Recreational cannabis became legal in Michigan with the passage of the stateâ€™s Regulation and Taxation of Marihuana Act in 2018. The stateâ€™s first recreational dispensaries will open in early 2020 to serve adults ages 21 and older.
As the availability of legal marijuana approaches in Michigan, get to know the provisions of the new law.
Adults can possess up to 10 ounces of dry cannabis at home and up to 2.5 ounces in public spaces. Home-based cannabis cultivators can grow up to 12 plants.
Under the law, communities can opt-out of the recreational dispensary program. Currently, more than 500 of the stateâ€™s municipalities will not host dispensaries either because of limited retail space or concern about the impact of recreational cannabis. Citizens can also force a vote on this issue by collecting signatures of at least 5% of residents who voted in the most recent election.
Legal cannabis sales will carry an excise tax of 10% in addition to 6% Michigan sales tax. Communities that have dispensaries or small cannabis businesses will receive 15% of the resulting revenue from the state.
Although cannabis possession is legal in Michigan, residents who exceed the limits of the law can receive a fine. Civil penalties are as follows:
Unauthorized sale and distribution of marijuanaÂ remain a felony offense in Michigan. Crimes that fall into this category include the following:
Owning more than 24 plants also constitutes a felony. This conviction carries fines up to $10 million and up to 15 years in jail.
We offer a free initial consultation so you will get an opportunity to meet us, and we will have an opportunity to learn more about your legal issue.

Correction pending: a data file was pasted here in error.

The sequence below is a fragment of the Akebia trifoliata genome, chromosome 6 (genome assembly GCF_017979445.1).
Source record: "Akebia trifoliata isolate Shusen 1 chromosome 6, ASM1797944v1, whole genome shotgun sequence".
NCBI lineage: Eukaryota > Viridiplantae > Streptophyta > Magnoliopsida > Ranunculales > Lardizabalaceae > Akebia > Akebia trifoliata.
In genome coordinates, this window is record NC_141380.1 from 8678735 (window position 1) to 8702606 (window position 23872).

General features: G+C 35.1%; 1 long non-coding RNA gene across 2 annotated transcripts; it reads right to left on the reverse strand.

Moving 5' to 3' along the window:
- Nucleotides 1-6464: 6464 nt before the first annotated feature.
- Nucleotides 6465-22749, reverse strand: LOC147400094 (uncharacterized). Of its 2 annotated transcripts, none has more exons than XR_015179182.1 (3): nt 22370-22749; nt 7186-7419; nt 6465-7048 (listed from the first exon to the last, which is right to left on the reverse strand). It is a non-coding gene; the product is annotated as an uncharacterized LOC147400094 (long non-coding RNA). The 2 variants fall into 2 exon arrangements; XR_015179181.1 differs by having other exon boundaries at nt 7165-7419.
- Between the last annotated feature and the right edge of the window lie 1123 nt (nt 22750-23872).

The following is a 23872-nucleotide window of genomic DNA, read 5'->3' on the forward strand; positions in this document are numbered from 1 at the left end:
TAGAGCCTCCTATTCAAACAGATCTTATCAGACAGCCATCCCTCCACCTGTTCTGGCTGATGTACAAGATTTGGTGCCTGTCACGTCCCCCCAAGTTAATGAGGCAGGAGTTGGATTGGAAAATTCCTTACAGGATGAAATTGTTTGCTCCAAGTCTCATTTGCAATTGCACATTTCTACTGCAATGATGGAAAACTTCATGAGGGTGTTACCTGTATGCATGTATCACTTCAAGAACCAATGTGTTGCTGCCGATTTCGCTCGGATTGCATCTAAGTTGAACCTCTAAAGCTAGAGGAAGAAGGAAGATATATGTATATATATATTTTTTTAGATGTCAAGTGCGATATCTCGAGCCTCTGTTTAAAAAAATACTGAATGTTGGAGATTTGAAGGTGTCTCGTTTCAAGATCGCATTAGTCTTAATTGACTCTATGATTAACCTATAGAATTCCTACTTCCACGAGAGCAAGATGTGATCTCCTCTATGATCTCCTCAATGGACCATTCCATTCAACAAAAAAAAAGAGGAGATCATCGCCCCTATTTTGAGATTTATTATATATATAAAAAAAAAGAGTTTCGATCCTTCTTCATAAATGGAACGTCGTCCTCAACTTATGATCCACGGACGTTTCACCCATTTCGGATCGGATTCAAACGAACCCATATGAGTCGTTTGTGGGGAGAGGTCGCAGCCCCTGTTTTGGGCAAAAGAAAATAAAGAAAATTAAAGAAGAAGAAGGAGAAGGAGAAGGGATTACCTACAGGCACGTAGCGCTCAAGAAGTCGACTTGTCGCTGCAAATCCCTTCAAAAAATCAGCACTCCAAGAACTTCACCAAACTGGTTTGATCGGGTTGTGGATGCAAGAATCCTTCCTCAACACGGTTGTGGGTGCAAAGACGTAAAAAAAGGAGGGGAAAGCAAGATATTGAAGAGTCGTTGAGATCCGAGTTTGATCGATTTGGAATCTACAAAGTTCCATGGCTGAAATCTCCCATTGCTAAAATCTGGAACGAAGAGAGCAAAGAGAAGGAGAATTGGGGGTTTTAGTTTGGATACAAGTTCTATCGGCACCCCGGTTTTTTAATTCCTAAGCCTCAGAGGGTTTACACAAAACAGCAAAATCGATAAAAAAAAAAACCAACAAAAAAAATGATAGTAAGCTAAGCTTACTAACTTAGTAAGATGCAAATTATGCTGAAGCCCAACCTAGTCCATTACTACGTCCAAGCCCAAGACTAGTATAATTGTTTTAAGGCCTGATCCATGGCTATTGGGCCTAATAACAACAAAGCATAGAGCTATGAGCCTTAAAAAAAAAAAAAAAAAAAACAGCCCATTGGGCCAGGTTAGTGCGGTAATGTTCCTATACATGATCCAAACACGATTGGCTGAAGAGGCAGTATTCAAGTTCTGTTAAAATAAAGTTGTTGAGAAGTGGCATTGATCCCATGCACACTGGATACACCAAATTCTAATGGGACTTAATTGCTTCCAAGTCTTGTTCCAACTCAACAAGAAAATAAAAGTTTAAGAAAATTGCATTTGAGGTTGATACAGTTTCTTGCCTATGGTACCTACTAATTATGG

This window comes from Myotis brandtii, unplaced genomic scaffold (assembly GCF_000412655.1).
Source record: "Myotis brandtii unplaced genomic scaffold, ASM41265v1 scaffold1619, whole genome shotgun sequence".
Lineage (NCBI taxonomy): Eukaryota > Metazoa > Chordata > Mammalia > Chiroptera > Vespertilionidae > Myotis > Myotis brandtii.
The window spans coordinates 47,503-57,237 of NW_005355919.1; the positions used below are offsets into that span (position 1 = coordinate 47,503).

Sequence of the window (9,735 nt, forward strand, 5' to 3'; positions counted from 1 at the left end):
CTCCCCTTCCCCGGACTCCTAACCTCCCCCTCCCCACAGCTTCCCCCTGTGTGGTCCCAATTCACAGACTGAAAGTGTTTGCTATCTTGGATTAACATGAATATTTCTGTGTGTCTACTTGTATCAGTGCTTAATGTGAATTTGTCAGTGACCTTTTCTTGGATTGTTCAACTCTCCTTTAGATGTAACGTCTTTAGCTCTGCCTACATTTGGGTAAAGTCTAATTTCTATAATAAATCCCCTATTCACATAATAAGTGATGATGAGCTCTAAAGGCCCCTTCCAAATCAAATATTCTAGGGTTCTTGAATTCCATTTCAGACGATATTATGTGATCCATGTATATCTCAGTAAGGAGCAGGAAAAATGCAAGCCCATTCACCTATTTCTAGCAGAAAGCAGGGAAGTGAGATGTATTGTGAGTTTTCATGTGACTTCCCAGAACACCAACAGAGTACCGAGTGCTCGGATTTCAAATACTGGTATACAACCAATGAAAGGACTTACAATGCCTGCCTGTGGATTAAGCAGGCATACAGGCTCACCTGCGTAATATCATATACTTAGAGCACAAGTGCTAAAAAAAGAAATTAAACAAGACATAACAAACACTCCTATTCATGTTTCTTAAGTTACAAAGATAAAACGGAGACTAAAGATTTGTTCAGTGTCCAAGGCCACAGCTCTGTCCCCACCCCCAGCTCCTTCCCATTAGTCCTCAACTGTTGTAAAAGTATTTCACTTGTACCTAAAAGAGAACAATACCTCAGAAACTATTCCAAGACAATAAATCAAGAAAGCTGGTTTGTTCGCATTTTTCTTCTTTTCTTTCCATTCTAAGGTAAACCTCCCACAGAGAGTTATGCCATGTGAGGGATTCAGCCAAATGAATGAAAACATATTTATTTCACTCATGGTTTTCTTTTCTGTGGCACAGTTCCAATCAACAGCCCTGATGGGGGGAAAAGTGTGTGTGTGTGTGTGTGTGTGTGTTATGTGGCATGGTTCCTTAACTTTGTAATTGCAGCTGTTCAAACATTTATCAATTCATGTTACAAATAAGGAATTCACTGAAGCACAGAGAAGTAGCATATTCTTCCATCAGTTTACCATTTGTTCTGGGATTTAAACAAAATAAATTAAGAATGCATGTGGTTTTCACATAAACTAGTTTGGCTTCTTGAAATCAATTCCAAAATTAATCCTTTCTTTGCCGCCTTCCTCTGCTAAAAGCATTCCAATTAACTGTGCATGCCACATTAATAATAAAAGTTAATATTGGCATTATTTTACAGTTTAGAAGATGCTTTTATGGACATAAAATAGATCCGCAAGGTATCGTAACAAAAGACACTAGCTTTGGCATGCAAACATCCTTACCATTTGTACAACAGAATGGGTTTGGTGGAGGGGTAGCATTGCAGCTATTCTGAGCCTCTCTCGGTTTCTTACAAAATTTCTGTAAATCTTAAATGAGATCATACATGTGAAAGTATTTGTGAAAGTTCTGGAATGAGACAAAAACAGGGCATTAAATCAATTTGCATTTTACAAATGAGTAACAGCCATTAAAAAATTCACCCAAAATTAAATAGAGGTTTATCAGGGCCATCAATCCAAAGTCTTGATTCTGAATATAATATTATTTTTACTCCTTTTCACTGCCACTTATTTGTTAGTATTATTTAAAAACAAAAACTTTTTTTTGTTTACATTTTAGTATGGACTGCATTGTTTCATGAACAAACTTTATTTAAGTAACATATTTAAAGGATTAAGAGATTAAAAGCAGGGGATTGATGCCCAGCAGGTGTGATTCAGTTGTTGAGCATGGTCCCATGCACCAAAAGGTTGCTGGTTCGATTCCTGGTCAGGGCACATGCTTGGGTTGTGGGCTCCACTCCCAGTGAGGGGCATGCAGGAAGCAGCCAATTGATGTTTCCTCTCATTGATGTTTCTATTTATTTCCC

Lâ€™Tonya Marie Payne, a 51-year-old black woman, is facing misdemeanor assault charges following an altercation. The complaining witness, who is white, stated the police would not believe Ms. Payne due to her skin color. Attorney Vince Manzella is working alongside Ms. Payne to fight these allegations, as she was arrested simply on the basis of the witnessâ€™s word.
Joseph Wolf, former director of the Detroit Stars, was sentenced to two years of supervised probation. Wolf pleaded guilty to embezzling funds from the nonprofit youth baseball league. Typically, the felony count can result in up to 10 years in prison, a fine of $15,000, and other charges, but Lucido & Manzella, P.C. was able to help the client receive a reduced sentence.
Charles Frontera, a former Roseville city councilman, was sentenced to a year of probation after a misdemeanor charge was dismissed at sentencing. During a pretrial conference, Mr. Frontera pleaded guilty to substance possession, and in doing so, Attorney Manzella was able to protect the client from severe charges.
William Weber, owner of Weber Security Group Inc., was accused by former Macomb County Prosecutor Eric Smith of falsifying an invoice that allegedly confirmed the installation of a security system at Smithâ€™s home. Despite the caseâ€™s complexity, Lucido & Manzella, P.C. successfully defended Mr. Weber against four felonies, which included larceny by conversion, forgery, aiding and abetting, and concealing stolen property.